Nicholas A. Ashford
Massachusetts Institute of Technology, Cambridge, Massachusetts
Principal Investigator, and
Kathleen M. Rest
University of Massachusetts Medical School, Worcester, Massachusetts
with contributions from Lupita Chapa, Brian McLaughlin, Andrew Weaver, and Christian Willauer, Project Manager for Field Studies
The research underlying this report was jointly supported by the Agency for Toxic Substances and Disease Registry (ATSDR), the Department of Energy (DOE), and the Environmental Protection Agency (EPA) through a cooperative agreement between MIT and EPA (Grant No CR819-086-01). The views expressed in the report do not necessarily represent those of ATSDR, DOE, EPA, or MIT.
Copyright 1999 Nicholas A. Ashford
The authors wish to thank Dr. Barry Johnson and Dr. Max Lum of ATSDR; Dr. Ted Meinhardt of NIOSH; Don Clay, Dr. Walter Kovalick, and Dr. Carolyn Offutt of EPA; and Cynthia Kelly, Dr. Carole Henry, and Tom Grumbly of DOE for encouraging and supporting this research. We are especially grateful to David Ouderkirk, Diana Hammer, and Jan Shubert of EPA, Dr. Ralph O'Connor of ATSDR, and Kitti Taimi, Don Beck, and Ted Eliopoulos of DOE who guided us in their capacities as project monitors and intellectual partners in the project. Our advisory committee, external reviewers, and final workshop participants challenged us, stimulated us, and provided us with valuable assistance throughout the project. We are also indebted to Chris Mascara for his patience and dedication to detail during the field work and for his invaluable assistance in organizing the project workshop and in the preparation of the final report.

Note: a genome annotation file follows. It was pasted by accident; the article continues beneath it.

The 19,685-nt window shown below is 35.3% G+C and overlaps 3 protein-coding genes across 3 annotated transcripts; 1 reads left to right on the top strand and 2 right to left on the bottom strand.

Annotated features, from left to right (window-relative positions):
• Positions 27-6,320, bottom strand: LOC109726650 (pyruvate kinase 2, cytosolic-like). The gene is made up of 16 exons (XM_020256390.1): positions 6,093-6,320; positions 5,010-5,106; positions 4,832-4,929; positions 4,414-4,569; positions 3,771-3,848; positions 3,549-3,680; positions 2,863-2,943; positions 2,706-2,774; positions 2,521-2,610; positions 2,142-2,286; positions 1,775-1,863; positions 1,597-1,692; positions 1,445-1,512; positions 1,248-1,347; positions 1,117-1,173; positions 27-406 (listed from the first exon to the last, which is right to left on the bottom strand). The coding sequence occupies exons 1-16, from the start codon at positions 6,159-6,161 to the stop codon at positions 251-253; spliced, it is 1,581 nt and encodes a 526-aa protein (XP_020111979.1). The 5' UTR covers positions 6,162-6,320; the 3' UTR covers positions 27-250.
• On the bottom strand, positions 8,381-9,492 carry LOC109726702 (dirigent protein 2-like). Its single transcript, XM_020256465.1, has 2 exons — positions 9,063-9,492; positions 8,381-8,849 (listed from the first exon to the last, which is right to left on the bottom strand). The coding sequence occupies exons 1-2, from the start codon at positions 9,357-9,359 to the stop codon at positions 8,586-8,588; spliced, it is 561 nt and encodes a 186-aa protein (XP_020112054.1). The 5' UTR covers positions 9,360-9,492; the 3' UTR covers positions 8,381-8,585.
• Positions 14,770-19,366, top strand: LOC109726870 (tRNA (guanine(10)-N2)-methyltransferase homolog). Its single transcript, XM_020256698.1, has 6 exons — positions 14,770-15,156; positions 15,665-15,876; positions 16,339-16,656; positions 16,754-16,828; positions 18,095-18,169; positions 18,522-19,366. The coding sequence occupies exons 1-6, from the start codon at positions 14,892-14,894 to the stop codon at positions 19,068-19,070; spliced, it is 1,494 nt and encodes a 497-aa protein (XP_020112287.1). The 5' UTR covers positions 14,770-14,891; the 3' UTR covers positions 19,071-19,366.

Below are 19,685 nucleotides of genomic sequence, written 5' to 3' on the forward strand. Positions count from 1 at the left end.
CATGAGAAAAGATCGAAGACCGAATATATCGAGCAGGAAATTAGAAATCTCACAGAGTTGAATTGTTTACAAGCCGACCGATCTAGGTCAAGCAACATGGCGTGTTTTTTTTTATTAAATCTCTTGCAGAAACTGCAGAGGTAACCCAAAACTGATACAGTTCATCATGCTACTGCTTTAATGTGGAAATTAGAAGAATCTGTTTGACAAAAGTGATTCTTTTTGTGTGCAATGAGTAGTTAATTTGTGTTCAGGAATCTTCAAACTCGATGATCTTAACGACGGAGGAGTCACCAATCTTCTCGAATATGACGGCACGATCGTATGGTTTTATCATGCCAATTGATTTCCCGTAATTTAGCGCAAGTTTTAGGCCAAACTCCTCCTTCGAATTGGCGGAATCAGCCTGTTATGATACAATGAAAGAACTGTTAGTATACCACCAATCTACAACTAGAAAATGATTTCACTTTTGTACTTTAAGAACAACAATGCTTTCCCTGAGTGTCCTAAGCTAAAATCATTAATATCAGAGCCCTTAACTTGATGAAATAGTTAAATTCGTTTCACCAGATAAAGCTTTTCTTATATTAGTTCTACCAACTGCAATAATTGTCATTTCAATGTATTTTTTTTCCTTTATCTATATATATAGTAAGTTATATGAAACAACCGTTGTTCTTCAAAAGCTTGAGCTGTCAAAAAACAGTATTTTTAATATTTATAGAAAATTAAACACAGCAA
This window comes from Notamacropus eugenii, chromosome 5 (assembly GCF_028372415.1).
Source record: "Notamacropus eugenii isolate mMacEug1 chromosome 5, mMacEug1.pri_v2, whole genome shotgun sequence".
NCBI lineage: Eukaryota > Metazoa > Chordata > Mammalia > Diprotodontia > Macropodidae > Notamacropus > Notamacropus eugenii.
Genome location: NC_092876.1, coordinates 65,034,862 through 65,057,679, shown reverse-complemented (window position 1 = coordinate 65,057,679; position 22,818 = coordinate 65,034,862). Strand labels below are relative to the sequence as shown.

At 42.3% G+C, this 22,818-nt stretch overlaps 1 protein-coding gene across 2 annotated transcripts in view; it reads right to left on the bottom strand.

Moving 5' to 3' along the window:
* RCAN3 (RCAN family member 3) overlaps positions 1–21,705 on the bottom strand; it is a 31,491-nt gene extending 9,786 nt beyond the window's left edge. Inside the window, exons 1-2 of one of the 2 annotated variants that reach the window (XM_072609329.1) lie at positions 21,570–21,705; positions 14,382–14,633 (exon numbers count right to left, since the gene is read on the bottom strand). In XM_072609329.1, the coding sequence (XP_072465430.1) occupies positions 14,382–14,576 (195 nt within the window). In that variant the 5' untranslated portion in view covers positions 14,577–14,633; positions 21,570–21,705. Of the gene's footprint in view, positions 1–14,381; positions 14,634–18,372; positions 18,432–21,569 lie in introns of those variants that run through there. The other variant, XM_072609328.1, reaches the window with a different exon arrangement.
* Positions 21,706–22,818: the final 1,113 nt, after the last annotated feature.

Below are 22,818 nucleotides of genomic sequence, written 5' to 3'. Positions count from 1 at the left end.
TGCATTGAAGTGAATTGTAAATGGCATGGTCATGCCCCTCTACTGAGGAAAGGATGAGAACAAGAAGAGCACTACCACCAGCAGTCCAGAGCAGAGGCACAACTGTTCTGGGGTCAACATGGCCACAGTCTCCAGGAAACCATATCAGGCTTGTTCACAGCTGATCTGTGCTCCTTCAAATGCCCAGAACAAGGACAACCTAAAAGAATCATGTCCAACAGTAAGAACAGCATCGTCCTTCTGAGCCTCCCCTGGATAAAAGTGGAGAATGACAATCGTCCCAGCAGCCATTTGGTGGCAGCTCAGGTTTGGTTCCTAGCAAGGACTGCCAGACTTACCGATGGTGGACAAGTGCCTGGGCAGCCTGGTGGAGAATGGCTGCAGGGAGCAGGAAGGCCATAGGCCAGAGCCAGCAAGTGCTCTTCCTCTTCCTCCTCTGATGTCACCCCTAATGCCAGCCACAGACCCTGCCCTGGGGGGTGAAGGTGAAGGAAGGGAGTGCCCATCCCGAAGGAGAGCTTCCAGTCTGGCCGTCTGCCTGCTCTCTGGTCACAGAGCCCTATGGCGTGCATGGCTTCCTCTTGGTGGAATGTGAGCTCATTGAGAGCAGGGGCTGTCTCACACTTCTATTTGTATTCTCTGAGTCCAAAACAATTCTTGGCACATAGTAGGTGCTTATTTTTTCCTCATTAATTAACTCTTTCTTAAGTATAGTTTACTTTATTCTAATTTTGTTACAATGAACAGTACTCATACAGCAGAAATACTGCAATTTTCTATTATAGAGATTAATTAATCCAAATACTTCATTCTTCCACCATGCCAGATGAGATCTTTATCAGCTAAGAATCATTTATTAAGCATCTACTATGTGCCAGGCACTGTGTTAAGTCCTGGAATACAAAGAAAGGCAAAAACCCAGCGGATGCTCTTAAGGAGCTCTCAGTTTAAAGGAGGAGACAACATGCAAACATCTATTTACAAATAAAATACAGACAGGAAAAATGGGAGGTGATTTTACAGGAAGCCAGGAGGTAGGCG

But most of all, we are indebted to the individuals in each of the study communities who so graciously gave us their time and energy during the field investigation phase of the project. They answered our questions, shared their experiences and views, provided or directed us to other resources, stimulated our thinking, and contributed invaluable insights to our work. Although the findings and perspectives found in this final report are our own, we could not have done this work without our colleagues in the communities. We are sincerely grateful to each and every one.
The study examines seven current, ongoing cases of public participation across a broad spectrum of contaminated communities in which the experiences were considered relatively successful by both government agencies and the communities. The study sought to better understand the determinants of successful public involvement in communities where: (1) site characterization, cleanup options, and economic redevelopment were issues of concern and, in some cases, of conflict; (2) more than one federal agency was involved; (3) state and local agencies were also involved; and (4) environmental justice was often an issue.